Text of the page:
Several noteworthy curves are to be found on the railroads of the United States. The longest, where the
Illinois Central railroad rounds Lake Pontchartrain in Louisiana, is 9.45 miles. This is only a slight curve, but its
sharpness varies throughout its length. Another is the famous Horseshoe Curve of the Penn Central Railroad near
Altoona, which achieves its fame not from its length but from its shape. The curve is more than a semicircle and
is used to lengthen the line as the track climbs over the Allegheny Mountains. The grade on this curve is a steep
1.8 percent, but if a tangent were constructed connecting the lower and higher ends, its grade would be over 8
Most railway curves, however, are not as spectacular as these. They are less sharp and shorter, although
most are longer than 100 feet. And they are scarcely noticed by anyone except maintenance-of-way workers to
whom they represent extra work. Railway curves are quite numerous and represent approximately one-seventh of
all the rail trackage in the United States.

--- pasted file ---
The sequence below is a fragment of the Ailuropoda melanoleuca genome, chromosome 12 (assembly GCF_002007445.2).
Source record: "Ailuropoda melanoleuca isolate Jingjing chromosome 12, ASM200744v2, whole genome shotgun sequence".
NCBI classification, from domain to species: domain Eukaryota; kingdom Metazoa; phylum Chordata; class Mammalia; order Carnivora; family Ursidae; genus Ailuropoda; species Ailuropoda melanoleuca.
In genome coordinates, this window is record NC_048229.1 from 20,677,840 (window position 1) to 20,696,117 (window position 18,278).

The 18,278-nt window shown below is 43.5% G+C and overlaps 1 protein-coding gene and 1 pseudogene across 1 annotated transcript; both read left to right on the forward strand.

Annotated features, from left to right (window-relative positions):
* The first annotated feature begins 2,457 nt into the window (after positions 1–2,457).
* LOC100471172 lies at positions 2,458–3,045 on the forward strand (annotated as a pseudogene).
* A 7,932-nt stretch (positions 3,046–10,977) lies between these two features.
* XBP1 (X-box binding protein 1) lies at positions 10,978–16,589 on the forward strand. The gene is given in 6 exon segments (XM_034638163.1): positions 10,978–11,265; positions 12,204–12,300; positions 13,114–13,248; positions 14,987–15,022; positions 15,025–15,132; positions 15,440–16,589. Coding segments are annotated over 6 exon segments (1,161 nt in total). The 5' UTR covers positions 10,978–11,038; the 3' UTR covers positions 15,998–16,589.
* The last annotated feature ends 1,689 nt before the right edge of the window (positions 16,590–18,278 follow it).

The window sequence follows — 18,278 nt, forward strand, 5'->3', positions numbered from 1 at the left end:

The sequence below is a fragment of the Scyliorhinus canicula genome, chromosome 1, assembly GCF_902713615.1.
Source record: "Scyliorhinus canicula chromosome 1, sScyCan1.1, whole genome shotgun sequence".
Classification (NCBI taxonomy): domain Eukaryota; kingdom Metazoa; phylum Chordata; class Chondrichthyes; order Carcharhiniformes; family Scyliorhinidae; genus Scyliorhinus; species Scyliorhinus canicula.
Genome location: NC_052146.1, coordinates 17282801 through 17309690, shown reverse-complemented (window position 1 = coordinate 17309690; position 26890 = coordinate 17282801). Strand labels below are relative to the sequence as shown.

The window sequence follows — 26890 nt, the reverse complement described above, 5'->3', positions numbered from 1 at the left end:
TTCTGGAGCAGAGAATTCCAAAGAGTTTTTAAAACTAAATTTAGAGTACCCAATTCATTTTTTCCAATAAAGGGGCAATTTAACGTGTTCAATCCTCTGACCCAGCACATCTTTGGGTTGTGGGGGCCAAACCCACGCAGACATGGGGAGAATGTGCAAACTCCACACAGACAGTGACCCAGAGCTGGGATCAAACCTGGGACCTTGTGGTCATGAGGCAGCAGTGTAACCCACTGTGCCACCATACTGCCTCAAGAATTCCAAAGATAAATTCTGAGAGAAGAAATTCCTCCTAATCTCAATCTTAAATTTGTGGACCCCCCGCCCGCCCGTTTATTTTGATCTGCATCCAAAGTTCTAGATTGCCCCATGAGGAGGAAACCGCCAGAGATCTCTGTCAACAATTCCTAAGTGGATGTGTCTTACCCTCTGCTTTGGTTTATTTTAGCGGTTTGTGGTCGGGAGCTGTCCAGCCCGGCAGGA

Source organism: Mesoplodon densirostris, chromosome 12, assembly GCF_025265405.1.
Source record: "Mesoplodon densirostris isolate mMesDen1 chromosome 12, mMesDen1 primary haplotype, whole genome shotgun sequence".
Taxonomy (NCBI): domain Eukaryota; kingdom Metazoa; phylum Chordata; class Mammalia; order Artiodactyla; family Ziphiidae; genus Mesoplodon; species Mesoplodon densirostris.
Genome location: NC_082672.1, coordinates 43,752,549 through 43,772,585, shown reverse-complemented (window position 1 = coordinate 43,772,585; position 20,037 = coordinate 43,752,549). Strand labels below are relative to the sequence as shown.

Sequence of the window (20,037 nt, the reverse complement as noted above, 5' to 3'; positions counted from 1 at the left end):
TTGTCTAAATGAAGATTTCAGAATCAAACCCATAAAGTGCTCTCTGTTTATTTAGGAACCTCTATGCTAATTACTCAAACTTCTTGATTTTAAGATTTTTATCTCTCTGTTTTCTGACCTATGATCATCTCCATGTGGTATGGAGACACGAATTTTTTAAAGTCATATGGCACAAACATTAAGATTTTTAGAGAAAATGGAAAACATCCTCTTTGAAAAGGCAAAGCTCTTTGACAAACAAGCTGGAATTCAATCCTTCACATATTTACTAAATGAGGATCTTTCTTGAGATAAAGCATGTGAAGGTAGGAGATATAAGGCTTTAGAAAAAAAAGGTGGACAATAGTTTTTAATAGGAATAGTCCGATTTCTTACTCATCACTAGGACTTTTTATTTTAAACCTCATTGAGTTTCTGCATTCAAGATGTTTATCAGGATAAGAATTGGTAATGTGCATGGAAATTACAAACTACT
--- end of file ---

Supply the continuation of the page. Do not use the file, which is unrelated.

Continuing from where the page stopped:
The distinctive characteristics of curved track and its highly technical layout and maintenance are vitally
important to track maintenance men. Consequently, the material in this chapter requires close and careful
reading. The chapter is divided into five sections: section I deals with the characteristics of curves; section II
discusses superelevation; section III explains spirals; section IV describes stringlining; and section V details the
lining of curves.
Section I. Characteristics
Railway curves are needed to change the direction of rail lines. Such changing is necessary to join
tangents, bypass obstructions, reach points not on the tangents, and gain elevation. This section describes the
general types of curves and their lining and measurement.